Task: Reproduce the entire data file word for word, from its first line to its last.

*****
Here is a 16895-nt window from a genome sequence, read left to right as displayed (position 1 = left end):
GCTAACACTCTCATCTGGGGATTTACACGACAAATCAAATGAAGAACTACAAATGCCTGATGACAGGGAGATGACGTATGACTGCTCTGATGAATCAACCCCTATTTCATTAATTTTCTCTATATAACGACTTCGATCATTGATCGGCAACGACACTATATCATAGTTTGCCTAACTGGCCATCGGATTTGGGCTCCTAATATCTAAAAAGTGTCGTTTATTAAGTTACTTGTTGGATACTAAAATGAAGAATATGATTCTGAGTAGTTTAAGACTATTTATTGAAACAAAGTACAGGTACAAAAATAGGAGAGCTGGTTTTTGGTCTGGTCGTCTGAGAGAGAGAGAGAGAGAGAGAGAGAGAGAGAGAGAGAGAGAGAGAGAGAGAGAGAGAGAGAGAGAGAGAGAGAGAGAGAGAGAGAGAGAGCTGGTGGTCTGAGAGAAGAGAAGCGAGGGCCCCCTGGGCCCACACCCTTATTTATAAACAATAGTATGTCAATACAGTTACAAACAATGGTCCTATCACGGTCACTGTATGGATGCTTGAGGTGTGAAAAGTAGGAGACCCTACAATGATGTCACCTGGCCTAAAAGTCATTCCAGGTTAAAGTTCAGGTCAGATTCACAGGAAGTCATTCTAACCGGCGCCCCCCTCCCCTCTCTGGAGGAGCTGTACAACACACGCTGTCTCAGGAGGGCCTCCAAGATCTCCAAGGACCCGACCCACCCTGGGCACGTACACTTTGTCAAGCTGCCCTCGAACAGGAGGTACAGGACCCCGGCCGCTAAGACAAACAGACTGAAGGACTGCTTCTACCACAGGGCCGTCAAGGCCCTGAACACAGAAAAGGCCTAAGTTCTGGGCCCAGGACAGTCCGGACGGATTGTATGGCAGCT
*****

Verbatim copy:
Here is a 16895-nt window from a genome sequence, read left to right as displayed (position 1 = left end):
GCTAACACTCTCATCTGGGGATTTACACGACAAATCAAATGAAGAACTACAAATGCCTGATGACAGGGAGATGACGTATGACTGCTCTGATGAATCAACCCCTATTTCATTAATTTTCTCTATATAACGACTTCGATCATTGATCGGCAACGACACTATATCATAGTTTGCCTAACTGGCCATCGGATTTGGGCTCCTAATATCTAAAAAGTGTCGTTTATTAAGTTACTTGTTGGATACTAAAATGAAGAATATGATTCTGAGTAGTTTAAGACTATTTATTGAAACAAAGTACAGGTACAAAAATAGGAGAGCTGGTTTTTGGTCTGGTCGTCTGAGAGAGAGAGAGAGAGAGAGAGAGAGAGAGAGAGAGAGAGAGAGAGAGAGAGAGAGAGAGAGAGAGAGAGAGAGAGAGAGAGAGAGAGAGCTGGTGGTCTGAGAGAAGAGAAGCGAGGGCCCCCTGGGCCCACACCCTTATTTATAAACAATAGTATGTCAATACAGTTACAAACAATGGTCCTATCACGGTCACTGTATGGATGCTTGAGGTGTGAAAAGTAGGAGACCCTACAATGATGTCACCTGGCCTAAAAGTCATTCCAGGTTAAAGTTCAGGTCAGATTCACAGGAAGTCATTCTAACCGGCGCCCCCCTCCCCTCTCTGGAGGAGCTGTACAACACACGCTGTCTCAGGAGGGCCTCCAAGATCTCCAAGGACCCGACCCACCCTGGGCACGTACACTTTGTCAAGCTGCCCTCGAACAGGAGGTACAGGACCCCGGCCGCTAAGACAAACAGACTGAAGGACTGCTTCTACCACAGGGCCGTCAAGGCCCTGAACACAGAAAAGGCCTAAGTTCTGGGCCCAGGACAGTCCGGACGGATTGTATGGCAGCT